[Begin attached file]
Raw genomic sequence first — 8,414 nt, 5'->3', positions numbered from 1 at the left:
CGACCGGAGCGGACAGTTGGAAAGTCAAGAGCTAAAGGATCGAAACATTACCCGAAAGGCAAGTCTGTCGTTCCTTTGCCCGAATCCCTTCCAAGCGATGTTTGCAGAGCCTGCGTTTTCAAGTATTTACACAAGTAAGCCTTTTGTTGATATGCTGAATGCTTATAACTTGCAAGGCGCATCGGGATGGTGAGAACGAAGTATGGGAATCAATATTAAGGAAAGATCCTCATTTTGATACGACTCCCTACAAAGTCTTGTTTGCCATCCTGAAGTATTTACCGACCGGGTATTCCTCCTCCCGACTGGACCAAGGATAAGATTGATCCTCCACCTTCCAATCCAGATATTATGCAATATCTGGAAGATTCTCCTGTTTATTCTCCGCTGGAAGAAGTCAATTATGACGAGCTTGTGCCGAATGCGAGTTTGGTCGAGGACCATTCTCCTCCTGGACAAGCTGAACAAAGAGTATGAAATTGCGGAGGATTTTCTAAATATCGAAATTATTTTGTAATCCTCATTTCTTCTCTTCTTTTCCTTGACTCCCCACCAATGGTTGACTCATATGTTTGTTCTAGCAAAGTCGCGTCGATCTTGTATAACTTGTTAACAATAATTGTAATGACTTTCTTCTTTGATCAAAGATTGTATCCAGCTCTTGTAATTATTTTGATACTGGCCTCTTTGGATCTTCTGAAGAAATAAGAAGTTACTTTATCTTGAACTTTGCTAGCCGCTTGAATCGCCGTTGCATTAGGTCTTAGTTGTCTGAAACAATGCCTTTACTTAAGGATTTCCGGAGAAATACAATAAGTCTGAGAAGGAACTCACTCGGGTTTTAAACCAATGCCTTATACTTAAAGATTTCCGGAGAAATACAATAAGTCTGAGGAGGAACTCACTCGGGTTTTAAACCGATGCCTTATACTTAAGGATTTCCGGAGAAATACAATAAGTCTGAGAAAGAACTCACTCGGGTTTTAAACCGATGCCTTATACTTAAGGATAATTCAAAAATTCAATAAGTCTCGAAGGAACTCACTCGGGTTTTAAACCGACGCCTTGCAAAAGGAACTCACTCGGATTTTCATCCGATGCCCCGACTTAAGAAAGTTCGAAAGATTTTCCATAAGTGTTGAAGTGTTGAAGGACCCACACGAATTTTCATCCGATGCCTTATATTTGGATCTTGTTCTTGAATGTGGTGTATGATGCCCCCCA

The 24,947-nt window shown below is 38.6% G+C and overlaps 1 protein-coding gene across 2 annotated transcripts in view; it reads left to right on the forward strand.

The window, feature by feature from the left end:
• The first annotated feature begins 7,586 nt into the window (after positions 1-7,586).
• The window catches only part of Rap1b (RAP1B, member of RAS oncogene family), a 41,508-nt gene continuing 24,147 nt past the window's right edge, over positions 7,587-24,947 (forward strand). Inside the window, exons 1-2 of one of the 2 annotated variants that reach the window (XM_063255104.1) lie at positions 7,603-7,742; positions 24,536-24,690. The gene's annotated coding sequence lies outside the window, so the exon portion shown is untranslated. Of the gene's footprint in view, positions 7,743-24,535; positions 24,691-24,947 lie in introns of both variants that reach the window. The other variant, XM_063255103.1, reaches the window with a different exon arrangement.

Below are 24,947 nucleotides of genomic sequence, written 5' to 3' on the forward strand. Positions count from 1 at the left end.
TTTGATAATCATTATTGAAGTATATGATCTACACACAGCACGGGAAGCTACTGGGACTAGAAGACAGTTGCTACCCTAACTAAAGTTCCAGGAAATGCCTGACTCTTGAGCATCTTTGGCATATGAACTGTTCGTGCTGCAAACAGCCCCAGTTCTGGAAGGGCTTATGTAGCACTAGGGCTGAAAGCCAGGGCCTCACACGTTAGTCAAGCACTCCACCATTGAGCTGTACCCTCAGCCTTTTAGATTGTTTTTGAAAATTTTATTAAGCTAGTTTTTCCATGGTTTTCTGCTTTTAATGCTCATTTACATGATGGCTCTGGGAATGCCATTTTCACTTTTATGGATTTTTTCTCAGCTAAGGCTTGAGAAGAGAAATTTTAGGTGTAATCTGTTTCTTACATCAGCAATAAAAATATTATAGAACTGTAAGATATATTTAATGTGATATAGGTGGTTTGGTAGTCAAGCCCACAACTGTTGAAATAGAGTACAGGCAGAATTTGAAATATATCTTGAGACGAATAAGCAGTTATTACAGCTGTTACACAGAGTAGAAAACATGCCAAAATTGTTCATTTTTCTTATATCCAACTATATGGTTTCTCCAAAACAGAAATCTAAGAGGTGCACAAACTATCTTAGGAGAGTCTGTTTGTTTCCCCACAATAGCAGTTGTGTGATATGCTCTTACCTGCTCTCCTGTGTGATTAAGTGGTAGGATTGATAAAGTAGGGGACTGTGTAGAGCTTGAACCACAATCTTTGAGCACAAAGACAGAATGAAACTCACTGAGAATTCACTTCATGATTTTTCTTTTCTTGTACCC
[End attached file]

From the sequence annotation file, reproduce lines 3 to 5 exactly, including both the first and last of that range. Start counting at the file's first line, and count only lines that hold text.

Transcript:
The 24,947-nt window shown below is 38.6% G+C and overlaps 1 protein-coding gene across 2 annotated transcripts in view; it reads left to right on the forward strand.

The window, feature by feature from the left end:
• The first annotated feature begins 7,586 nt into the window (after positions 1-7,586).